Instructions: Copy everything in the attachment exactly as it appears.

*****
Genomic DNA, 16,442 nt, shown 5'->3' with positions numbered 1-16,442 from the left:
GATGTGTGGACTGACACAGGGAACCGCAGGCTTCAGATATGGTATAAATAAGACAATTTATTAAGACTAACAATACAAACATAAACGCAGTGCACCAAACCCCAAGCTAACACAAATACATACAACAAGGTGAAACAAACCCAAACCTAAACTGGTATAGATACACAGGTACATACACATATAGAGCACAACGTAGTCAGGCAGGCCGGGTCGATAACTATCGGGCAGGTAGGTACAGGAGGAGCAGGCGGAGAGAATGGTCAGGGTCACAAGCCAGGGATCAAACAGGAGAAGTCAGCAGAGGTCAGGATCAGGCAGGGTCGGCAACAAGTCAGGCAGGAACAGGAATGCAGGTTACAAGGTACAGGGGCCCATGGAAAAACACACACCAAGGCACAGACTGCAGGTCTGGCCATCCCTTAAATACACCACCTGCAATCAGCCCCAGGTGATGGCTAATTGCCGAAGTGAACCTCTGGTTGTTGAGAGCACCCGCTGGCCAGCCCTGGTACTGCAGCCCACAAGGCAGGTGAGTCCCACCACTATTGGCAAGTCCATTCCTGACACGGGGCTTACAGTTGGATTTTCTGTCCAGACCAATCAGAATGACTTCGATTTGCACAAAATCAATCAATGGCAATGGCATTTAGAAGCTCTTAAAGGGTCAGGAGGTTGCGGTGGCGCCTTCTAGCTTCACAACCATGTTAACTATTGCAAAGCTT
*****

Genomic DNA, 16,442 nt, shown 5'->3' with positions numbered 1-16,442 from the left:
GATGTGTGGACTGACACAGGGAACCGCAGGCTTCAGATATGGTATAAATAAGACAATTTATTAAGACTAACAATACAAACATAAACGCAGTGCACCAAACCCCAAGCTAACACAAATACATACAACAAGGTGAAACAAACCCAAACCTAAACTGGTATAGATACACAGGTACATACACATATAGAGCACAACGTAGTCAGGCAGGCCGGGTCGATAACTATCGGGCAGGTAGGTACAGGAGGAGCAGGCGGAGAGAATGGTCAGGGTCACAAGCCAGGGATCAAACAGGAGAAGTCAGCAGAGGTCAGGATCAGGCAGGGTCGGCAACAAGTCAGGCAGGAACAGGAATGCAGGTTACAAGGTACAGGGGCCCATGGAAAAACACACACCAAGGCACAGACTGCAGGTCTGGCCATCCCTTAAATACACCACCTGCAATCAGCCCCAGGTGATGGCTAATTGCCGAAGTGAACCTCTGGTTGTTGAGAGCACCCGCTGGCCAGCCCTGGTACTGCAGCCCACAAGGCAGGTGAGTCCCACCACTATTGGCAAGTCCATTCCTGACACGGGGCTTACAGTTGGATTTTCTGTCCAGACCAATCAGAATGACTTCGATTTGCACAAAATCAATCAATGGCAATGGCATTTAGAAGCTCTTAAAGGGTCAGGAGGTTGCGGTGGCGCCTTCTAGCTTCACAACCATGTTAACTATTGCAAAGCTT